All of the above-mentioned agencies have different responsibilities and roles in the surveillance alliance, including:
Did you know that Charlie Chaplin was targeted by the FVEY?
The prominent actor was one of the many people on their list, alongside actress and activist Jane Fonda and her husband, John Lennon, Nelson Mandela, and some other high profile celebrities, politicians, and activists.
Still, there was a good reason behind every person or an organization that was targeted by the surveillance agency, and most of them revolved around the idea that these specific people and organizations were a possible hazard for the well-being of the nation.
Charlie Chaplin, for example, was being spied on by the government because of his alleged ties to communism back then.
Another notable individual targeted by the FVEY was Princess Diana. Both the NSA and GCHQ were surveilling the late Princess. It was later confirmed that they have accumulated thousands of pages of classified documents on her. It remains a mystery what is in those documents since the NSA refused to declassify them.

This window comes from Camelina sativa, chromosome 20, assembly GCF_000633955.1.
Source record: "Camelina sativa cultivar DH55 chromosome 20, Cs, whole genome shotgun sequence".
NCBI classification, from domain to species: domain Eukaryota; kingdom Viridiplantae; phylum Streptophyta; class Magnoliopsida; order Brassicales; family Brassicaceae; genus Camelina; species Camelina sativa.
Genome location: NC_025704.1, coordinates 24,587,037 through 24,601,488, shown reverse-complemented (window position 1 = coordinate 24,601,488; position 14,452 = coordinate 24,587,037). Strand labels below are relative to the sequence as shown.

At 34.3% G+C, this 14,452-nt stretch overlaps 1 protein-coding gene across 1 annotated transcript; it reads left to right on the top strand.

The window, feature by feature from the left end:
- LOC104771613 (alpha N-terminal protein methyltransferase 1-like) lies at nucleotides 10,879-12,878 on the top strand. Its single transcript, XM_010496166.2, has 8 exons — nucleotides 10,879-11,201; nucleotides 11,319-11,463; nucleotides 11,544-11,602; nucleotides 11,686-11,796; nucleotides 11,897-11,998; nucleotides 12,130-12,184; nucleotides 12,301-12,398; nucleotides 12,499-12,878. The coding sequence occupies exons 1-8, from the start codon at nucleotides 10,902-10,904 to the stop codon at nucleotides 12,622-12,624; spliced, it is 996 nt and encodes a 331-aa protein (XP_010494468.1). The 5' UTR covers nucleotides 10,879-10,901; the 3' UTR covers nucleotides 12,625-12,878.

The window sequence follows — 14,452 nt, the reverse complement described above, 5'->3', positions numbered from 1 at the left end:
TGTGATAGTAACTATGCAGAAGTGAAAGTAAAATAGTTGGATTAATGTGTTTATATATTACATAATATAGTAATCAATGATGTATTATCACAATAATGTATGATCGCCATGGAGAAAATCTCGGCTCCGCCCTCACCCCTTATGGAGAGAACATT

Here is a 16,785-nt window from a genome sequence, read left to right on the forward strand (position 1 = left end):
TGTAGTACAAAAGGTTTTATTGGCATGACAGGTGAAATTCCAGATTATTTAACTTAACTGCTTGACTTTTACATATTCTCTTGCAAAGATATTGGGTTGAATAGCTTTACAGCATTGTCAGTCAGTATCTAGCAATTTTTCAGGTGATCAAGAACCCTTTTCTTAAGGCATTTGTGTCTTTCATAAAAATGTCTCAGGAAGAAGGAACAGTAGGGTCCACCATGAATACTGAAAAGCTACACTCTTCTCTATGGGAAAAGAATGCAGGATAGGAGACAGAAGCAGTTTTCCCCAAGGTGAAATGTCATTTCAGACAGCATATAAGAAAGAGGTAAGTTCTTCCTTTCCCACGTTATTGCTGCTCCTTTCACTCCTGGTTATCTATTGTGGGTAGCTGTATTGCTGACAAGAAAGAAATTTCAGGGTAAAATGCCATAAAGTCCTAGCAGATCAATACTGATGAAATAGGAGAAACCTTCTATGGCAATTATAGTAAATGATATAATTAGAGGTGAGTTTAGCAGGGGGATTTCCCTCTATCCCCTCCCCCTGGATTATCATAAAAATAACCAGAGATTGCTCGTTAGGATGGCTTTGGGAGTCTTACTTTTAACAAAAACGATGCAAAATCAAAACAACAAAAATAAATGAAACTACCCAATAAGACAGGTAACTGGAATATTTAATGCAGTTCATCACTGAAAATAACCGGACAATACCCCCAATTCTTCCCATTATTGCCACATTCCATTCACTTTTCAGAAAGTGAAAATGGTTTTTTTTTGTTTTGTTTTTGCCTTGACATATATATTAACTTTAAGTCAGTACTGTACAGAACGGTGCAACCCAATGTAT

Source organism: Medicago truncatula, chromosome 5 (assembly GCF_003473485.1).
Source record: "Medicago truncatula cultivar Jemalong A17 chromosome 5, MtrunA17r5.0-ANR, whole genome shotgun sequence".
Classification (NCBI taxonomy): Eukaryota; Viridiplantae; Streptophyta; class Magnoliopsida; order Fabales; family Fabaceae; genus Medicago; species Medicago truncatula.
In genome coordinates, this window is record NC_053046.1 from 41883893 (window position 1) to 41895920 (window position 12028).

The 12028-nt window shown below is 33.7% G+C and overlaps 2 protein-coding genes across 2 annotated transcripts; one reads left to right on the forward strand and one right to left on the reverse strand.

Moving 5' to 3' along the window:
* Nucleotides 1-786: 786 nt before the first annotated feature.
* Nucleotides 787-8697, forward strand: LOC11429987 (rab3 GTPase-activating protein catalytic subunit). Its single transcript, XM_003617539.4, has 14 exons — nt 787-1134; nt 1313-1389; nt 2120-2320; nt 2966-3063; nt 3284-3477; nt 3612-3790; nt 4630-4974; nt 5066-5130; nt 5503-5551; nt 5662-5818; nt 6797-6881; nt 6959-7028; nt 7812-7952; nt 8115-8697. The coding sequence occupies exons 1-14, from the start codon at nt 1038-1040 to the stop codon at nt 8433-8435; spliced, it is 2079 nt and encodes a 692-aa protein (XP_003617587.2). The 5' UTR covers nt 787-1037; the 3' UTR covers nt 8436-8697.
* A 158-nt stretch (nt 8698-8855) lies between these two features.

The FVEY also targets organizations on a global level.
Some of them, known to the public, are:
Obviously, this is just a small portion of the people and organizations that are under surveillance and that the public knows about.
The surveillance programs run within the alliance clearly suggest close cooperation between the two biggest spy agencies, the American NSA and the British GCHQ.
It all started with the UKUSA Agreement, which created this interdependent partnership that exists to this day.
A secret NSA document revealed to the public in 2018, elaborates the collaboration between NSA and GCHQ. According to the document, the U.S. – U.K Cryptologic relationship is the “oldest and most productive of NSA’s foreign partnerships”.
The document further reveals that “NSA and GCHQ jointly address collection plans to reduce duplication and maximize coverage through joint sites and cross-tasking, despite site closures”.